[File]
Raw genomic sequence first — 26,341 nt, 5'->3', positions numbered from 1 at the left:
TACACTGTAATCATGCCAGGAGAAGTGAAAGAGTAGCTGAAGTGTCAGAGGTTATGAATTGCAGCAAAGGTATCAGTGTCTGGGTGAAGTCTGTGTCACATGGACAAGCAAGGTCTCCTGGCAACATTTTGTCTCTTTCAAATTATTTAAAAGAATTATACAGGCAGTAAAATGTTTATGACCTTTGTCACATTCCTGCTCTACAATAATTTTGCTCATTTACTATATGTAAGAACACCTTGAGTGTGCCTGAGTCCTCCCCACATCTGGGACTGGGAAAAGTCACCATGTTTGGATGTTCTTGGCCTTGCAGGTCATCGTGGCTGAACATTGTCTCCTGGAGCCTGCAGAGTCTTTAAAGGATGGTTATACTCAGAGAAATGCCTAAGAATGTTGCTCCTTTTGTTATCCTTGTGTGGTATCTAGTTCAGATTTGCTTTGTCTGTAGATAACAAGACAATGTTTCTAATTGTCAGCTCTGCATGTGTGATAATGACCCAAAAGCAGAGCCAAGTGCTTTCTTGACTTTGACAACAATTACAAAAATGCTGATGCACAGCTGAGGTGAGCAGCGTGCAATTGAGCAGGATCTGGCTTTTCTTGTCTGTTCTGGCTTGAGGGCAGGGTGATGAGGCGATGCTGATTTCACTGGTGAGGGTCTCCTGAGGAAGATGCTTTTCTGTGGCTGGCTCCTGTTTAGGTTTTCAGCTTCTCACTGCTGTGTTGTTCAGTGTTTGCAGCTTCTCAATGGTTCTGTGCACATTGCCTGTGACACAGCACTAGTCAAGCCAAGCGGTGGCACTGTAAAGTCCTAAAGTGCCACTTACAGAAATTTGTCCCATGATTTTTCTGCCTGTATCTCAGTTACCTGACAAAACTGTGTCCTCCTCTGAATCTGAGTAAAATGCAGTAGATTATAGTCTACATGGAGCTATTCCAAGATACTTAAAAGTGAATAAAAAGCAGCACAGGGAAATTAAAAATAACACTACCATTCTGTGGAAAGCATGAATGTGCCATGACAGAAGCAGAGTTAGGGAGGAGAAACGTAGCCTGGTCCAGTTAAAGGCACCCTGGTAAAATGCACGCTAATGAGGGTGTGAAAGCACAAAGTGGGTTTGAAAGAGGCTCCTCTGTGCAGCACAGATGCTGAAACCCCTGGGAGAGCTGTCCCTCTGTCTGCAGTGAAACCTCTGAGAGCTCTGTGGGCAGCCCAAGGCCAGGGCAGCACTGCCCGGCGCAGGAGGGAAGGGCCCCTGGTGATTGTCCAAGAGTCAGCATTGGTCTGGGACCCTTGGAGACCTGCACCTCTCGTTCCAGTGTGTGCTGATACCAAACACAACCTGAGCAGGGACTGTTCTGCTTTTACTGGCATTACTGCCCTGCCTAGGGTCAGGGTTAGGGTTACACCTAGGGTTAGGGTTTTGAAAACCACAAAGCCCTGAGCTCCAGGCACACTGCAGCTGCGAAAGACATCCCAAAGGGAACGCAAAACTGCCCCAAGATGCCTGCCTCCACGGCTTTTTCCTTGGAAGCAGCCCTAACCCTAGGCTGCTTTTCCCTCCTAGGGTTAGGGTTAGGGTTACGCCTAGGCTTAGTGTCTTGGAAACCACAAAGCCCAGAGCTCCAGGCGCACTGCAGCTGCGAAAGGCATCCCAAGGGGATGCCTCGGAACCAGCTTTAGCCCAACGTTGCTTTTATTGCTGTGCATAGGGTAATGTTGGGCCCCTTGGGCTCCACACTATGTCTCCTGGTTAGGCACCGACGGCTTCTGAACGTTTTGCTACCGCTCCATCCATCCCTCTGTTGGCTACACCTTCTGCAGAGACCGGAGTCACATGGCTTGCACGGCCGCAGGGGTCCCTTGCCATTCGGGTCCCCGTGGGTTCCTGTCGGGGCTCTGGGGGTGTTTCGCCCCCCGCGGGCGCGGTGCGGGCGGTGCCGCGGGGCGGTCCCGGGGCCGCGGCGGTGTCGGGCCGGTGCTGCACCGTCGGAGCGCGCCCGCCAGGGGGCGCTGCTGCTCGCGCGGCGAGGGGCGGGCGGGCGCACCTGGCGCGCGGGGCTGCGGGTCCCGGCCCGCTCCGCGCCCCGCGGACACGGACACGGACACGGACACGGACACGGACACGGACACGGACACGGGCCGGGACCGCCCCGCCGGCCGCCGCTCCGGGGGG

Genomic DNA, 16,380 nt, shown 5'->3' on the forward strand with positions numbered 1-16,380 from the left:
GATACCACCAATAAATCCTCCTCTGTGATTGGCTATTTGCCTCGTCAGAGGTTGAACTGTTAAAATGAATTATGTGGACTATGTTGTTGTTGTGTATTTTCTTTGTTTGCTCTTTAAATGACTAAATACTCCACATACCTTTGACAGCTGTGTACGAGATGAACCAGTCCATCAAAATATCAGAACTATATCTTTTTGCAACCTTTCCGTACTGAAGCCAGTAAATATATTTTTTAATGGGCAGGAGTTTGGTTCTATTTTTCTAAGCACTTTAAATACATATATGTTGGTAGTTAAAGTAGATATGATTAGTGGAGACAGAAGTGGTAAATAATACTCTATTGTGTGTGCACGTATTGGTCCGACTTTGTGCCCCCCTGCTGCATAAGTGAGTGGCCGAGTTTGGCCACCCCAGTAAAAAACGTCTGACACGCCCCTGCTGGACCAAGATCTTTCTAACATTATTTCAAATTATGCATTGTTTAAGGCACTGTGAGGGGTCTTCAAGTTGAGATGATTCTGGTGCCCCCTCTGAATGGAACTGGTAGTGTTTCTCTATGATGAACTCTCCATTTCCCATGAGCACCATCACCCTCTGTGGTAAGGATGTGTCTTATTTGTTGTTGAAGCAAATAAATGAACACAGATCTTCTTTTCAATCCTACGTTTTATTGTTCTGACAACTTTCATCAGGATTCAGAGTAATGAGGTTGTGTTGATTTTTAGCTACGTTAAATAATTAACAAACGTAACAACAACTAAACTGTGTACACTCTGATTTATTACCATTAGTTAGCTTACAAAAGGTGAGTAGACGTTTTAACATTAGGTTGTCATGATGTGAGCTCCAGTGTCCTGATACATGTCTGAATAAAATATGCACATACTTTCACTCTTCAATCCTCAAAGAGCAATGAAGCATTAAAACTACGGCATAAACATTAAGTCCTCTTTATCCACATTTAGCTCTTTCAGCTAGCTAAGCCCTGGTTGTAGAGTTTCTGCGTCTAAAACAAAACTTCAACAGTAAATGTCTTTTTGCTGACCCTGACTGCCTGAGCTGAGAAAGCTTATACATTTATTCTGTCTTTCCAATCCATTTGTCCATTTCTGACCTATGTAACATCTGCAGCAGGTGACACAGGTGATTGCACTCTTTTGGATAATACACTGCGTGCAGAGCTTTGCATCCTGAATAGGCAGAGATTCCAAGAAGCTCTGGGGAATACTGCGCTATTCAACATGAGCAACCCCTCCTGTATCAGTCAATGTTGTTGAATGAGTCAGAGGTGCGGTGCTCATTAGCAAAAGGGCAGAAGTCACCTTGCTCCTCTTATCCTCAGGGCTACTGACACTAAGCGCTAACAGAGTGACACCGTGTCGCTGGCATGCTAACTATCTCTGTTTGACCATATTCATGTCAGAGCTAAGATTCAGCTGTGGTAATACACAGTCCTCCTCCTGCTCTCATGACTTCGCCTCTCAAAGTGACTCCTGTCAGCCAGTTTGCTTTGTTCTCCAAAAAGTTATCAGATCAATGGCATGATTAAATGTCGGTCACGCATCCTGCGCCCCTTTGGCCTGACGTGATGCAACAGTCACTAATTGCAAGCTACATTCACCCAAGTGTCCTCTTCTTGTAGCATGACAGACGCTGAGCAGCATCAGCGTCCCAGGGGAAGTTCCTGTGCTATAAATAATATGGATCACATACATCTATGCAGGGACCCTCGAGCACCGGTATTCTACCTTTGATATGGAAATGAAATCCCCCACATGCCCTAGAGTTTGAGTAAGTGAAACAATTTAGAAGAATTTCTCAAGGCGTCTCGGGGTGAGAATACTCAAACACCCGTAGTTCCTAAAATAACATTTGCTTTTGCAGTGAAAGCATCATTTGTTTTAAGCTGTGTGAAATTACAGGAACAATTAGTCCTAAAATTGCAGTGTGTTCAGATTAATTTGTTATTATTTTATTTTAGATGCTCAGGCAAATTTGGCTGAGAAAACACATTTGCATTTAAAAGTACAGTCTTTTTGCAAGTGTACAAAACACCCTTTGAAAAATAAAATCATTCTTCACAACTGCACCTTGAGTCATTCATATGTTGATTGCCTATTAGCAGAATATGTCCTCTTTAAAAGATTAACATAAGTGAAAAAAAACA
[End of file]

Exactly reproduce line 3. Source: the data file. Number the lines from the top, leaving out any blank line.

Genomic DNA, 16,380 nt, shown 5'->3' on the forward strand with positions numbered 1-16,380 from the left: